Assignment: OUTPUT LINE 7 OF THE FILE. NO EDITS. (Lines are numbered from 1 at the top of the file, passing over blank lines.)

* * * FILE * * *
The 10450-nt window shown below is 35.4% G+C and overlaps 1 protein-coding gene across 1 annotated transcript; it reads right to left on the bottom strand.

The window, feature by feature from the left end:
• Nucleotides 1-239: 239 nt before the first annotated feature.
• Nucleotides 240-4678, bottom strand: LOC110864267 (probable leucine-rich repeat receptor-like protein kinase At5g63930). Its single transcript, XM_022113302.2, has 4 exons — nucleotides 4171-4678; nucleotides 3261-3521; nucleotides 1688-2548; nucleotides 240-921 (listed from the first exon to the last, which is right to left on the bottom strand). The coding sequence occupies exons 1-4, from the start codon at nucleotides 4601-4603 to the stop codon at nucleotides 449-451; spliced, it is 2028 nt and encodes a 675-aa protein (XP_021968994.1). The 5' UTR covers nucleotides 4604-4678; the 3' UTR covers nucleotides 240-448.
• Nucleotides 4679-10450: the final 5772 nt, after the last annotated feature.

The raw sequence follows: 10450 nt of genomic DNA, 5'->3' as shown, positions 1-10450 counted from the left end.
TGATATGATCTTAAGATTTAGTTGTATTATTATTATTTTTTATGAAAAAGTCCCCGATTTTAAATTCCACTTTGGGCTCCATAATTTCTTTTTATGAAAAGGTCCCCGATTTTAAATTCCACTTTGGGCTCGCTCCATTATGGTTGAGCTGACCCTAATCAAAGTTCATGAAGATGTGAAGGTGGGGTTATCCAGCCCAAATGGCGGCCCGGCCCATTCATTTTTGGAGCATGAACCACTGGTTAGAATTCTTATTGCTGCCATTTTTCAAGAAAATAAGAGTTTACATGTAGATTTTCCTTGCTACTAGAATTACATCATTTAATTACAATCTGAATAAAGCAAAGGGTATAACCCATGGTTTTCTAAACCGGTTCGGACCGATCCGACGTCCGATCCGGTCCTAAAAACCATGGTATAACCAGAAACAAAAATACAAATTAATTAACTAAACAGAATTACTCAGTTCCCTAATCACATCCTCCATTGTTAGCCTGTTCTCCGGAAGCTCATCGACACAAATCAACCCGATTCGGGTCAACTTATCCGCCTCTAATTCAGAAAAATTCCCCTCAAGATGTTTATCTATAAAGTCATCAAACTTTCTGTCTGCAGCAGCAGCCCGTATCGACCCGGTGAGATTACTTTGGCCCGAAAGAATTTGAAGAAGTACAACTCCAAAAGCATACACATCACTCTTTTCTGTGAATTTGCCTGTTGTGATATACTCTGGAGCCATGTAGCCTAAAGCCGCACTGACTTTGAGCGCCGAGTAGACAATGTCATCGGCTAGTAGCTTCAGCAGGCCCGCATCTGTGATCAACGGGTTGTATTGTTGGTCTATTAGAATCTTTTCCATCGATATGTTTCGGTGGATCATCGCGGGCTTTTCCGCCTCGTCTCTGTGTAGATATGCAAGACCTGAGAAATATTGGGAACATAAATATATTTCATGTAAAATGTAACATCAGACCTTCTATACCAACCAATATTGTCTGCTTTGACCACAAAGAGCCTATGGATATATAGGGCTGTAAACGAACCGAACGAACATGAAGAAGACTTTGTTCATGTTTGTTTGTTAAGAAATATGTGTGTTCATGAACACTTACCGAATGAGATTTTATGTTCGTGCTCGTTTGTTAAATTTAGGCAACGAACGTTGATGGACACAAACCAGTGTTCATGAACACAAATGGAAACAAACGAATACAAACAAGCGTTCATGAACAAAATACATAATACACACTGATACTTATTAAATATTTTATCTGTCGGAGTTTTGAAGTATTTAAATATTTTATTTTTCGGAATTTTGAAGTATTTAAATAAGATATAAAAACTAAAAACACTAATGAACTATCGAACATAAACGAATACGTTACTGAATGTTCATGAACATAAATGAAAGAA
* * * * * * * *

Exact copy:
TGATATGATCTTAAGATTTAGTTGTATTATTATTATTTTTTATGAAAAAGTCCCCGATTTTAAATTCCACTTTGGGCTCCATAATTTCTTTTTATGAAAAGGTCCCCGATTTTAAATTCCACTTTGGGCTCGCTCCATTATGGTTGAGCTGACCCTAATCAAAGTTCATGAAGATGTGAAGGTGGGGTTATCCAGCCCAAATGGCGGCCCGGCCCATTCATTTTTGGAGCATGAACCACTGGTTAGAATTCTTATTGCTGCCATTTTTCAAGAAAATAAGAGTTTACATGTAGATTTTCCTTGCTACTAGAATTACATCATTTAATTACAATCTGAATAAAGCAAAGGGTATAACCCATGGTTTTCTAAACCGGTTCGGACCGATCCGACGTCCGATCCGGTCCTAAAAACCATGGTATAACCAGAAACAAAAATACAAATTAATTAACTAAACAGAATTACTCAGTTCCCTAATCACATCCTCCATTGTTAGCCTGTTCTCCGGAAGCTCATCGACACAAATCAACCCGATTCGGGTCAACTTATCCGCCTCTAATTCAGAAAAATTCCCCTCAAGATGTTTATCTATAAAGTCATCAAACTTTCTGTCTGCAGCAGCAGCCCGTATCGACCCGGTGAGATTACTTTGGCCCGAAAGAATTTGAAGAAGTACAACTCCAAAAGCATACACATCACTCTTTTCTGTGAATTTGCCTGTTGTGATATACTCTGGAGCCATGTAGCCTAAAGCCGCACTGACTTTGAGCGCCGAGTAGACAATGTCATCGGCTAGTAGCTTCAGCAGGCCCGCATCTGTGATCAACGGGTTGTATTGTTGGTCTATTAGAATCTTTTCCATCGATATGTTTCGGTGGATCATCGCGGGCTTTTCCGCCTCGTCTCTGTGTAGATATGCAAGACCTGAGAAATATTGGGAACATAAATATATTTCATGTAAAATGTAACATCAGACCTTCTATACCAACCAATATTGTCTGCTTTGACCACAAAGAGCCTATGGATATATAGGGCTGTAAACGAACCGAACGAACATGAAGAAGACTTTGTTCATGTTTGTTTGTTAAGAAATATGTGTGTTCATGAACACTTACCGAATGAGATTTTATGTTCGTGCTCGTTTGTTAAATTTAGGCAACGAACGTTGATGGACACAAACCAGTGTTCATGAACACAAATGGAAACAAACGAATACAAACAAGCGTTCATGAACAAAATACATAATACACACTGATACTTATTAAATATTTTATCTGTCGGAGTTTTGAAGTATTTAAATATTTTATTTTTCGGAATTTTGAAGTATTTAAATAAGATATAAAAACTAAAAACACTAATGAACTATCGAACATAAACGAATACGTTACTGAATGTTCATGAACATAAATGAAAGAA